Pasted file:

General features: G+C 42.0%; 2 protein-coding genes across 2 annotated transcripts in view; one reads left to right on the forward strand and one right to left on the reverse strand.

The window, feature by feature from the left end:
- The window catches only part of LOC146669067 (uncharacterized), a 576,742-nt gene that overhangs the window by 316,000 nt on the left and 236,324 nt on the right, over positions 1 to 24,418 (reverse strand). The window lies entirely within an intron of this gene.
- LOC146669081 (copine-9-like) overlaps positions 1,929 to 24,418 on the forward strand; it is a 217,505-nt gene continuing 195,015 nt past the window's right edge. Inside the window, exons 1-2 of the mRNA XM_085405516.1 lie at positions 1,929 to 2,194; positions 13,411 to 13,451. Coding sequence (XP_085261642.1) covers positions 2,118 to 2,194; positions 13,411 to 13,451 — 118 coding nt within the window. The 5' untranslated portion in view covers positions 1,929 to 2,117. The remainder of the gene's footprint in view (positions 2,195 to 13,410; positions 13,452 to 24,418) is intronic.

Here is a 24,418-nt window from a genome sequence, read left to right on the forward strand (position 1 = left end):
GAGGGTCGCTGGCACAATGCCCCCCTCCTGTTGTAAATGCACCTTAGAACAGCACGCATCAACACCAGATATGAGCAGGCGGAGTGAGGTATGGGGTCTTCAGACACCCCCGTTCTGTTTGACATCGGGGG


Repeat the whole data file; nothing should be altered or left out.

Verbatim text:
General features: G+C 42.0%; 2 protein-coding genes across 2 annotated transcripts in view; one reads left to right on the forward strand and one right to left on the reverse strand.

The window, feature by feature from the left end:
- The window catches only part of LOC146669067 (uncharacterized), a 576,742-nt gene that overhangs the window by 316,000 nt on the left and 236,324 nt on the right, over positions 1 to 24,418 (reverse strand). The window lies entirely within an intron of this gene.
- LOC146669081 (copine-9-like) overlaps positions 1,929 to 24,418 on the forward strand; it is a 217,505-nt gene continuing 195,015 nt past the window's right edge. Inside the window, exons 1-2 of the mRNA XM_085405516.1 lie at positions 1,929 to 2,194; positions 13,411 to 13,451. Coding sequence (XP_085261642.1) covers positions 2,118 to 2,194; positions 13,411 to 13,451 — 118 coding nt within the window. The 5' untranslated portion in view covers positions 1,929 to 2,117. The remainder of the gene's footprint in view (positions 2,195 to 13,410; positions 13,452 to 24,418) is intronic.

Here is a 24,418-nt window from a genome sequence, read left to right on the forward strand (position 1 = left end):
GAGGGTCGCTGGCACAATGCCCCCCTCCTGTTGTAAATGCACCTTAGAACAGCACGCATCAACACCAGATATGAGCAGGCGGAGTGAGGTATGGGGTCTTCAGACACCCCCGTTCTGTTTGACATCGGGGG